I Don't Feel at Home in This World Anymore 2017
After being burglarized, a depressed woman (Melanie Lynskey) and her obnoxious neighbor set out to find the thieves, but they soon find themselves up against a group of dangerous criminals.
February 24, 2017
Melanie Lynskey, Chris Doubek, Marilyn Faith Hickey, Elijah Wood, and Jane Levy
With all the pre-hype and subsequent success of Get Out (which topped the weekend Box office with an impressive $30.5M) another amazing horror film may be getting lost in the shuffle. I Don’t Feel at Home in This World Anymore premiered at Sundance on January 19th where it took home the coveted Grand Jury Prize. It was released to the masses via Netflix on February 24, the same date as Get Out (Review). And while IDFaHiTWA hasn’t been making waves this week, it’s an excellent, unique horror movie experience, and one I’m certain most fans of Get Out will also love. Two amazing horror films were released this weekend and I encourage genre aficionados to see them both.
Official Synopsis: After being burglarized, a depressed woman (Melanie Lynskey) and her obnoxious neighbor set out to find the thieves, but they soon find themselves up against a group of dangerous criminals.
Related Article: Another Surprise Netflix Horror Movie: “I Don’t Feel at Home in this World Anymore”
In 1993, promotional materials for a movie called Falling Down had moviegoers believing they were in store for a madcap comedy about a rat-race runner who snaps after a lifetime of indignation, subsequently running amok through Los Angeles as an unhinged vigilante and moral crusader. It soon becomes apparent, however, that William Foster (played by Michael Douglas) is suffering a psychotic break. And while we initially share in the character’s catharsis as he savages rude drivers and line cutters, he quickly becomes an antihero no one would want to relate too; almost completely unsympathetic. I’m bringing it up because, in many ways IDFaHiTWA is the film Falling Down should have been—or at the very least, what moviegoers at the time believed they were getting. And while the parallel is solid, IDFaHiTWA is exponentially more effective and entertaining, putting it in a class all alone.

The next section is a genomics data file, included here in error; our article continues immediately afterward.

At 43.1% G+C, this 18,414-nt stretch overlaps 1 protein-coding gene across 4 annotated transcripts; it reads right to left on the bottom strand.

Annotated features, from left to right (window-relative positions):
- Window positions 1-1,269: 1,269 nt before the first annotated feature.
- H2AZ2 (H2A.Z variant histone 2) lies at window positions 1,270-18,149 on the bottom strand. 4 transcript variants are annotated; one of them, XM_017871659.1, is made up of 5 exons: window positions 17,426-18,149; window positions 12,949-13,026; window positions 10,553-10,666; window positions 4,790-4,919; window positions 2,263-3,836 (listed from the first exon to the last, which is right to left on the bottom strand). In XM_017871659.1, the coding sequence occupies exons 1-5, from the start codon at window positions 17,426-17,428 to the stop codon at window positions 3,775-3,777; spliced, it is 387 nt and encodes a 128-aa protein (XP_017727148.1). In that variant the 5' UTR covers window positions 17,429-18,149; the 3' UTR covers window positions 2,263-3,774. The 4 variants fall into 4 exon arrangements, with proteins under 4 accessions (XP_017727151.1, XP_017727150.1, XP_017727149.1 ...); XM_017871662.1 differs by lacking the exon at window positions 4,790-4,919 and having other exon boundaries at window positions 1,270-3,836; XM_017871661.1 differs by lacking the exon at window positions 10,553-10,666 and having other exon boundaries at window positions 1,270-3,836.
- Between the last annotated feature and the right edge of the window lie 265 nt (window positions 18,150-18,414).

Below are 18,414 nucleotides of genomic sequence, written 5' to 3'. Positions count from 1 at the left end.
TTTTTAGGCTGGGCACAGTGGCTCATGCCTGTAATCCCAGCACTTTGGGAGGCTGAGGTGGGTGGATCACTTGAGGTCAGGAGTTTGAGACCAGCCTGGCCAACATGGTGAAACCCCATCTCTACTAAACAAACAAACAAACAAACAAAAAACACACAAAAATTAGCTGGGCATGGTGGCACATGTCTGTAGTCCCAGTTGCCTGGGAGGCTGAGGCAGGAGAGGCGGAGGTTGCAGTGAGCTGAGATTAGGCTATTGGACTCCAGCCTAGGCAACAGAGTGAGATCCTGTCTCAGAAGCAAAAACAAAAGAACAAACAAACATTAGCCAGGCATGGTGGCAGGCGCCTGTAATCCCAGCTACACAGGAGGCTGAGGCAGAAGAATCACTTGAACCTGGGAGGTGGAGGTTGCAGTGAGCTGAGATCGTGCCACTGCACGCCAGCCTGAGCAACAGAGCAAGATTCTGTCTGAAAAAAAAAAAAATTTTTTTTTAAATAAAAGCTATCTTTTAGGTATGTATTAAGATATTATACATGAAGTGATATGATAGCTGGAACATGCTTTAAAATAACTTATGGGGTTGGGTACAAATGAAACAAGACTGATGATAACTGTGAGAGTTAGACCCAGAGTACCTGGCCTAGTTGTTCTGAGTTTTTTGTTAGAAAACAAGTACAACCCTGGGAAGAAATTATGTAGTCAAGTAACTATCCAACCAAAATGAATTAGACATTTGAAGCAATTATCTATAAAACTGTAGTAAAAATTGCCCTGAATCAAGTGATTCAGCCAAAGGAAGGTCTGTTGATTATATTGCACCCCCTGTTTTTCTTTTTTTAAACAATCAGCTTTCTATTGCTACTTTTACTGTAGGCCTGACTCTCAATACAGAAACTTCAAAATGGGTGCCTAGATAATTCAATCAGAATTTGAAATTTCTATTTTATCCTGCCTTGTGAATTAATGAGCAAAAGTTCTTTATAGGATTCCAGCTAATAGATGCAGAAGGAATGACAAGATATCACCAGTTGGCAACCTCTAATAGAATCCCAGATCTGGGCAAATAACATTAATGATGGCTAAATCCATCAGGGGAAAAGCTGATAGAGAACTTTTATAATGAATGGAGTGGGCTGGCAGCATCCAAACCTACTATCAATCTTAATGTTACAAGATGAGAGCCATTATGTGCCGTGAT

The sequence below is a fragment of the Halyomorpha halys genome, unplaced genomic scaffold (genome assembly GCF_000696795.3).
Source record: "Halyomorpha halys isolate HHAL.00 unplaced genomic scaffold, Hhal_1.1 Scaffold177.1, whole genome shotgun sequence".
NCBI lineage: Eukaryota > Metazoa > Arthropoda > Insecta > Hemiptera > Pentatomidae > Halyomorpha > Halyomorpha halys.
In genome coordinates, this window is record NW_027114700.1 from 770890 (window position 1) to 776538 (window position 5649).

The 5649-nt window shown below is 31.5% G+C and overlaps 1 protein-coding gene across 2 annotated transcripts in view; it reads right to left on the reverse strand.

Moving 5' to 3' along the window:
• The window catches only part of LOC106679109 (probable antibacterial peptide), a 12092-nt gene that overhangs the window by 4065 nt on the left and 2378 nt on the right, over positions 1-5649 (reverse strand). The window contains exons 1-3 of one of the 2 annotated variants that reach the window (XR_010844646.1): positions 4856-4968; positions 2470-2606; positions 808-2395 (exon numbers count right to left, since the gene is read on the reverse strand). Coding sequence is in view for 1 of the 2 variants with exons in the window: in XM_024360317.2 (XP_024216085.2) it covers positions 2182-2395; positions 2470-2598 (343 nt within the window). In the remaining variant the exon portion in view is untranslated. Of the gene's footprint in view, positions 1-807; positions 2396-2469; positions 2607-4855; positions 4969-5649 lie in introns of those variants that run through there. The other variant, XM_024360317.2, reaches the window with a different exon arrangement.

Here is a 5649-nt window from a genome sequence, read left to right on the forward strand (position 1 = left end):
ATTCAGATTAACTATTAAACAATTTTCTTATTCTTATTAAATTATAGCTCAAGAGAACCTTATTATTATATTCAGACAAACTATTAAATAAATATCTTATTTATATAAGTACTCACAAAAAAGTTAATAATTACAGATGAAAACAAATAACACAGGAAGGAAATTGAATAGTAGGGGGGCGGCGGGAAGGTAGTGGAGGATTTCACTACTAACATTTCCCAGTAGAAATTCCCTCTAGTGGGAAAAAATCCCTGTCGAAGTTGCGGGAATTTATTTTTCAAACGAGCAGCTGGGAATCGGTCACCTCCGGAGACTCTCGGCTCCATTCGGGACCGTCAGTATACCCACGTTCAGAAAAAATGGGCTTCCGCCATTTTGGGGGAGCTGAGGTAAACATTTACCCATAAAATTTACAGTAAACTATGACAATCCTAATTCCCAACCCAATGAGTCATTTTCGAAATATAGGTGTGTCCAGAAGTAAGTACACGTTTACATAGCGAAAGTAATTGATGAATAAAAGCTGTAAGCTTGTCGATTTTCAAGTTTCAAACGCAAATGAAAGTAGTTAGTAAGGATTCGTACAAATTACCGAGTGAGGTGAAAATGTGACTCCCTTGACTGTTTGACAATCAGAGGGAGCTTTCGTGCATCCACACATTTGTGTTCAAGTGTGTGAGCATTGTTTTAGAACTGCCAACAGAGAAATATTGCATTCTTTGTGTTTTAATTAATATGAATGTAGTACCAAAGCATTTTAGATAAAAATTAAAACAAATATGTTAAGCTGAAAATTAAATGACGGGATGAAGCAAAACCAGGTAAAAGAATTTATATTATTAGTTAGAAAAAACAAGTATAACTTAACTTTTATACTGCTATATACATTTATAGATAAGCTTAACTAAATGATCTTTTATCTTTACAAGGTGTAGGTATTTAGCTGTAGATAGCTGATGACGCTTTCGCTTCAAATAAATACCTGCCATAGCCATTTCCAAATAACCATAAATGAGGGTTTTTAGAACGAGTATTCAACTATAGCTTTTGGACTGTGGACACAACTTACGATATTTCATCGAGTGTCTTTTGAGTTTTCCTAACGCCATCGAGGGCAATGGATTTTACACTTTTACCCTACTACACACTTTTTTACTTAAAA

Did you ever wonder what happened to the child actress who wowed audiences as Pauline Parker in Peter Jackson’s 1994 crime drama Heavenly Creatures? Melanie Lynskey is the star of IDFaHiTWA and her character, Ruth, is the kind of unlikely vigilante and moral crusader horror fans can absolutely get behind. Like Foster in Falling Down, Ruth is already severely beaten down by the time we meet her. She hates her job, has trouble connecting with others, and leads an apparently joyless existence. But she keeps to herself and never bothers anyone she interacts with. So when a straw breaks this camel’s back, we’re down to accompany her on a quest for vengeance because, well, people really are assholes.
Elijah Wood plays Tony, the Hit Girl to Lynskey’s Kick Ass—and he’s fantastic. Imagine John Goodman’s character in The Big Lebowski, but 30 years younger and half the size. He’s nearly unrecognizable from his days as the diminutive hobbit Frodo and, with other films like Maniac in his filmography, he’s well on his way to completely redefining himself as a horror icon. The chemistry between Wood and Lynskey is charming and bipolar, as the two struggle with divergent ideologies and an obvious physical attraction.
Also featured prominently in IDFaHiTWA is Jane Levy in her craziest role sense she played possessed Mia in Evil Dead. She’s sexy as ever, yet completely unnerving—like a rose with razor sharp thorns. Her character is completely unhinged, seemingly amoral, and extremely sociopathic.
IDFaHiTWA will connect with anyone who feels they’ve been wronged without recourse. Unable to find justice through normal channels, Ruth and Tony focus their combined rage into a vendetta. The humor comes from the unlikeliness of this motley duo, who are about as intimidating as Nancy Drew and the Hardy Boys. But that’s part of the magic of IDFaHiTWA: Our heroes have been vastly underestimated. In a world of random violence and rampant profanity, these two have drawn a line in the sand—and God help those who cross it.
IDFaHiTWA is really funny, but it’s not a comedy; the humor is black and the satire is stabbing. There’s a deadpan exasperation that permeates everything, a mood we can both relate too and enjoy. It builds slowly, but IDFaHiTWA absolutely proves itself to be a legitimate horror movie in the final act, where a home invasion scenario leads to dismemberment, assassinations, and a whole lot of vomit. The movie also includes a cat and mouse chase that’s as harrowing as anything depicted in a cabin-in-the-woods style thriller or a slasher.
Bottom Line: Like Get Out, I Don’t Feel at Home in This World Anymore is not your typical horror movie—and that’s part of what makes it so fantastic. There were two amazing genre films released on February 24th and I highly recommend you see them both. Socially relevant horror is excellent!